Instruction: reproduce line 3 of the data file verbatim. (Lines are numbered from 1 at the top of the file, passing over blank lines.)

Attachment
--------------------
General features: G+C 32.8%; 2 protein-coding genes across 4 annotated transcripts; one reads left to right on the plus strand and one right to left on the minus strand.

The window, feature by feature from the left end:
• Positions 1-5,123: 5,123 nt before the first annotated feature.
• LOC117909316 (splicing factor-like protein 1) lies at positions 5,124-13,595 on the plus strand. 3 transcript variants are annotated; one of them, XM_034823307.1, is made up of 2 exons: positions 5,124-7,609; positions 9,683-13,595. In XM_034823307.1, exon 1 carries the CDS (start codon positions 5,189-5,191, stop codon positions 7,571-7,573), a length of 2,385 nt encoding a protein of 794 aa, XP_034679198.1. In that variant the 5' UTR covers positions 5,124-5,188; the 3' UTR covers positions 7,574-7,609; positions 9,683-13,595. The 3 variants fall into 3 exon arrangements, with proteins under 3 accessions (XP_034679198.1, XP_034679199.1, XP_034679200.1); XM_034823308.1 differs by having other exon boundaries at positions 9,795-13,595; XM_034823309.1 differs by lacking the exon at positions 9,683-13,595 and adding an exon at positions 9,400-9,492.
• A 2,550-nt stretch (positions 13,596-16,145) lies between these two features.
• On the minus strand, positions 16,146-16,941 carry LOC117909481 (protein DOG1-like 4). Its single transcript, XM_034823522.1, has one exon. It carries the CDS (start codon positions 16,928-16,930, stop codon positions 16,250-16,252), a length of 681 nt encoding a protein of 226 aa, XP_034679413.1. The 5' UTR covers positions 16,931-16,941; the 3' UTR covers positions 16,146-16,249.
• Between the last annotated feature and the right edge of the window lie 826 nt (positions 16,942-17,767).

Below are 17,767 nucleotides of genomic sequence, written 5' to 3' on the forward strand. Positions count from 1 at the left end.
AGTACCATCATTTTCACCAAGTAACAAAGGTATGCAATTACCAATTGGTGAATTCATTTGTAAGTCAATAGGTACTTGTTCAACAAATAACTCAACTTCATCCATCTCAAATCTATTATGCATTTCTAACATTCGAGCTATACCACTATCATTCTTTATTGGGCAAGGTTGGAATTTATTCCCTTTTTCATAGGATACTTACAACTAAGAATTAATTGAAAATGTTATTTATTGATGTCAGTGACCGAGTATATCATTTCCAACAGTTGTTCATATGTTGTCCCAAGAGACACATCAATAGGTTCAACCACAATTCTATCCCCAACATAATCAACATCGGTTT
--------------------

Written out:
• Positions 1-5,123: 5,123 nt before the first annotated feature.